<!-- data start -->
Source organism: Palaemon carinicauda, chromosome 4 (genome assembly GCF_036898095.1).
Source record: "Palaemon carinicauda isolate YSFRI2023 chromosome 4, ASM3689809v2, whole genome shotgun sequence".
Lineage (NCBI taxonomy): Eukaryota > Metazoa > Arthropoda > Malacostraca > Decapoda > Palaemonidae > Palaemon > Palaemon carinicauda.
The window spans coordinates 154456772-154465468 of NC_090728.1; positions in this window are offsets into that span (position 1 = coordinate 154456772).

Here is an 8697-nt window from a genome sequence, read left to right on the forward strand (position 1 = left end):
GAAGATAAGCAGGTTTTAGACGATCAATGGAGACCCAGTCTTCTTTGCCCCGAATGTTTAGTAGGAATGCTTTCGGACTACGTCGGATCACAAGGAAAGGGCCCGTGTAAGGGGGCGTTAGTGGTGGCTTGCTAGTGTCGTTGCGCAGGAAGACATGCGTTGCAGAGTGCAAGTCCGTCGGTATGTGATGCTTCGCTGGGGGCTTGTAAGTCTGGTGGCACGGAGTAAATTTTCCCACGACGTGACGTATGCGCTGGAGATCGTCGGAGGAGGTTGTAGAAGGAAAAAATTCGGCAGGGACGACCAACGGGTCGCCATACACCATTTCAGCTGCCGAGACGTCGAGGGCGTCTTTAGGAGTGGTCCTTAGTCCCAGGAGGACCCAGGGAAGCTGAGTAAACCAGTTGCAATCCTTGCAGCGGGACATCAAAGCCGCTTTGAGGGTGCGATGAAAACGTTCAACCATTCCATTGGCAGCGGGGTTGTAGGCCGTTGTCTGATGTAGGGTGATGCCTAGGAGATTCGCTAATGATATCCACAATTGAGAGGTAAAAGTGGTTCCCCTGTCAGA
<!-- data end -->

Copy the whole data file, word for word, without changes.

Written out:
Source organism: Palaemon carinicauda, chromosome 4 (genome assembly GCF_036898095.1).
Source record: "Palaemon carinicauda isolate YSFRI2023 chromosome 4, ASM3689809v2, whole genome shotgun sequence".
Lineage (NCBI taxonomy): Eukaryota > Metazoa > Arthropoda > Malacostraca > Decapoda > Palaemonidae > Palaemon > Palaemon carinicauda.
The window spans coordinates 154456772-154465468 of NC_090728.1; positions in this window are offsets into that span (position 1 = coordinate 154456772).

Here is an 8697-nt window from a genome sequence, read left to right on the forward strand (position 1 = left end):
GAAGATAAGCAGGTTTTAGACGATCAATGGAGACCCAGTCTTCTTTGCCCCGAATGTTTAGTAGGAATGCTTTCGGACTACGTCGGATCACAAGGAAAGGGCCCGTGTAAGGGGGCGTTAGTGGTGGCTTGCTAGTGTCGTTGCGCAGGAAGACATGCGTTGCAGAGTGCAAGTCCGTCGGTATGTGATGCTTCGCTGGGGGCTTGTAAGTCTGGTGGCACGGAGTAAATTTTCCCACGACGTGACGTATGCGCTGGAGATCGTCGGAGGAGGTTGTAGAAGGAAAAAATTCGGCAGGGACGACCAACGGGTCGCCATACACCATTTCAGCTGCCGAGACGTCGAGGGCGTCTTTAGGAGTGGTCCTTAGTCCCAGGAGGACCCAGGGAAGCTGAGTAAACCAGTTGCAATCCTTGCAGCGGGACATCAAAGCCGCTTTGAGGGTGCGATGAAAACGTTCAACCATTCCATTGGCAGCGGGGTTGTAGGCCGTTGTCTGATGTAGGGTGATGCCTAGGAGATTCGCTAATGATATCCACAATTGAGAGGTAAAAGTGGTTCCCCTGTCAGA